ODN Item of the Week: Portrait of the staff of the Ella P. and William Stewart pharmacy

Toledo Lucas County Public Library’s collection in DPLA spans a wide range of topics and material formats. Alongside hundreds of video and oral histories from local residents, they’ve shared yearbooks, stereoscopic photographs, and histories of the library itself.

Recently I came across this photograph, Portrait of the staff of the Ella P. and William Stewart pharmacy:

Portrait of the staff of the Ella P. and William Stewart pharmacy, courtesy Toledo Lucas County Public Library

Ella Stewart was an amazing trailblazer in the field of pharmacy for African American women. Born in West Virginia in 1893, she originally worked as a teacher but a bookkeeping job at a pharmacy sent her in a different direction. She surpassed many of her peers and completed a degree in Pharmaceutical Chemistry at the University of Pittsburgh School of Pharmacy to become the first black woman to graduate from their pharmacy program, and the one of the first female African American pharmacists in the whole country! Over the next few decades, she owned and operated pharmacies in Pennsylvania, Michigan, and finally Toledo.

Stewart’s Pharmacy was opened in 1922, at the corner of Indiana and City Park Avenues. Ella and her husband William had opened the first African American-owned pharmacy in the city and it, and their apartment above it, became an important gathering place for the local community for over 20 years.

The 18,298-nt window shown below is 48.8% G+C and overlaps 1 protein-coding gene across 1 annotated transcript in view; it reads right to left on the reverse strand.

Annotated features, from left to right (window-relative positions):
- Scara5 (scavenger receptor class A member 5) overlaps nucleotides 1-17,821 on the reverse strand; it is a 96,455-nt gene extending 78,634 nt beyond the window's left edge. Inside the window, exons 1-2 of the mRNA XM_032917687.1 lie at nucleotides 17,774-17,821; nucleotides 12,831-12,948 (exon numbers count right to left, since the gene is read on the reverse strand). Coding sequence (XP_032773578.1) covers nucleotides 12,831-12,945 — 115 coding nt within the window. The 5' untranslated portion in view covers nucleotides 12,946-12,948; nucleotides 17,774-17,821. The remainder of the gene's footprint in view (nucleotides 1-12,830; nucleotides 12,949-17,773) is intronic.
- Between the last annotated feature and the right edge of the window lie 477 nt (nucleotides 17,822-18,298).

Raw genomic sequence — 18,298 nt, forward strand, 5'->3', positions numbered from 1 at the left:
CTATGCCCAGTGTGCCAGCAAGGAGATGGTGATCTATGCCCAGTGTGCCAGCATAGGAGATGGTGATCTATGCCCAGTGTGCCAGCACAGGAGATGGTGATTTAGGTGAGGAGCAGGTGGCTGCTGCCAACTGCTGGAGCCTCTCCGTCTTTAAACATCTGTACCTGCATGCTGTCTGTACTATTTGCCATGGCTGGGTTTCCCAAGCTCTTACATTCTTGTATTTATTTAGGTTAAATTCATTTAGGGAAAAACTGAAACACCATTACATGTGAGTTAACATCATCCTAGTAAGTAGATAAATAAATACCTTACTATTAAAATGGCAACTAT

In addition to her pharmacy work, Ella was a community activist and her work gained international recognition. She served, at various times, as the president for the National Association of Colored Women, president of the Ohio Association of Colored Women, and a member of the Toledo Board of Community Relations. Her influence was felt internationally as well – she was appointed to the United States commission of the United Nations Educational, Scientific and Cultural Organization (UNESCO) and an American delegate to the International Conference of Women of the World (held in Athens, Greece), and she toured other parts of the world as a goodwill ambassador.

There’s a school in Toledo named after her, and an award named in her honor at the University of Pittsburgh. Stewart received an honorary doctorate from the University of Toledo, and was inducted into both the Ohio Women’s Hall of Fame and the Toledo Civic Hall of Fame. What an amazing legacy!

Thanks to the Toledo Lucas County Public Library for sharing the work and impact of Ella Stewart with us. If you’d like to learn more you can also contact the libraries at Bowling Green State University, and the University of Toledo, who both hold her personal papers in their collections.